This is a brief explanation of how to read haiku and get more out of it. It teaches the reader and poet, both, to listen to what nature has to say and learn.
Writing haiku is a unique experience. While most all poets write to achieve rich and deep resonance (layers of meaning) in their poetry, the haiku poet spends his/her time witnessing nature's profundity and writing it in such a way that the wisdom of nature is passed on to the reader. It is the haijin's (haiku poet) belief, that the things of nature have a unique ability to collide or pair off in such a way that there is indeed a "voice of nature" imparting wisdom to the observer.
oh snail ...
you were there
Here we have an example of a rather simple observation, on the surface, of a snail that hasn't made much progress since the observer/poet saw it yesterday. In pondering that, the resonance of nature begins to speak. Notice that it implies the snail is slow and making little if any progress. How often have you seen that characteristic in humanity? How often have you seen that in your child or even in your self - where, though you've started a project, you have procrastinated in finishing it.
Other resonance is in the fact that the haijin, in order to see the snail again, must have been there again him/her self. In this case, it would reference habit. The haijin has a habit of walking down the same path or sidewalk and, frankly, so does the snail. Possibly the snail and the poet, both, had come and gone and now there again.
The wonderment continues. Haiku are known for containing resonance and layers of meaning. They are so complete in their report on nature, that nature herself can speak on many levels to the reader. That's resonance!
the winter moon
lost in the darkest cloud
jelly beans and kids!
What do you see in this haiku? What is nature telling us in this comparison of goings on?
For me, it's letting us know that even though a person is in the midst of life's winter and lost in a dark and unhappy moment, there remains things around that are happy and beautiful! Above every cloud is a blue sky! That's another way of looking at it, too. Nature is telling us here that we should not lose track of the good things while we are trying to solve some of the tougher things. Nature is reminding us of our kid within too. And telling us that when we hit a depression or frustration, to take time out and eat jelly beans!!! haha! To take time out for happiness!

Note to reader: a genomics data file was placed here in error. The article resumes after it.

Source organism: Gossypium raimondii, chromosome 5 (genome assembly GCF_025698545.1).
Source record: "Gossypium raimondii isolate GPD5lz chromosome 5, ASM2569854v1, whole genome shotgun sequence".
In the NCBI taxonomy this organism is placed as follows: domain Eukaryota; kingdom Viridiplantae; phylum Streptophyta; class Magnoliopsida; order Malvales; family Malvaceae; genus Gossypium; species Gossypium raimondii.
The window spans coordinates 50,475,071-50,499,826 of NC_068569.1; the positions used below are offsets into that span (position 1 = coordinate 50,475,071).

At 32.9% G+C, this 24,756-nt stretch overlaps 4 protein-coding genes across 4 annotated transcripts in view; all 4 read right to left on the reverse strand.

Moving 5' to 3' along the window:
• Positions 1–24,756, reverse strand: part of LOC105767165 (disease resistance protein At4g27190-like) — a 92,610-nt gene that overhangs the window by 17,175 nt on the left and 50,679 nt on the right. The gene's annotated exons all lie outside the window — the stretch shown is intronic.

"Even in the worst moments, there are bits of happiness around and about. Look for those and try to smile." (a quote of one of my writings)
a toddler balances
We all have to start somewhere. To be a great learner of things you don't know, you must have the perfect beginner's mind. It will take self understanding to know that you might teeter a bit a first and that it's a balancing act to pull it all off for awhile. Anything you start will go through that process. There are some things like this process that are just as they are; and the job of a beginner is to accept it, teeter, balance and succeed.
As a side note, a toddler represents humbleness as well. Being a constant beginner is a good mental attitude and one that leaves you open to learning and growing every moment of your magical life.
the moon and I
This little haiku and moment in nature may be suggesting to us to engage with nature. It is a revealing of how happy someone is when he/she is noticing that he/she is an integral part of nature ... togetherness. So often it is easy for folks to forget that they are not living on a planet, but rather, living with everything - and sharing with everything including the twinkling star. This haiku is revealing to us that we are not separate from anything and when we try to be, we lose harmony ... no longer riding the waves but possibly thrown aside.
Haiku is a fantastic genre of poetry for both readers and poets alike. They are quick to read but long to ponder. They contain layers and layers and meanings and resonance. This is what the haiku poet must achieve!
Enjoy writing them. Enjoy reading them. I hope I have given you deeper and greater insight as to how they work and what to look for in writing richer and more profound haiku.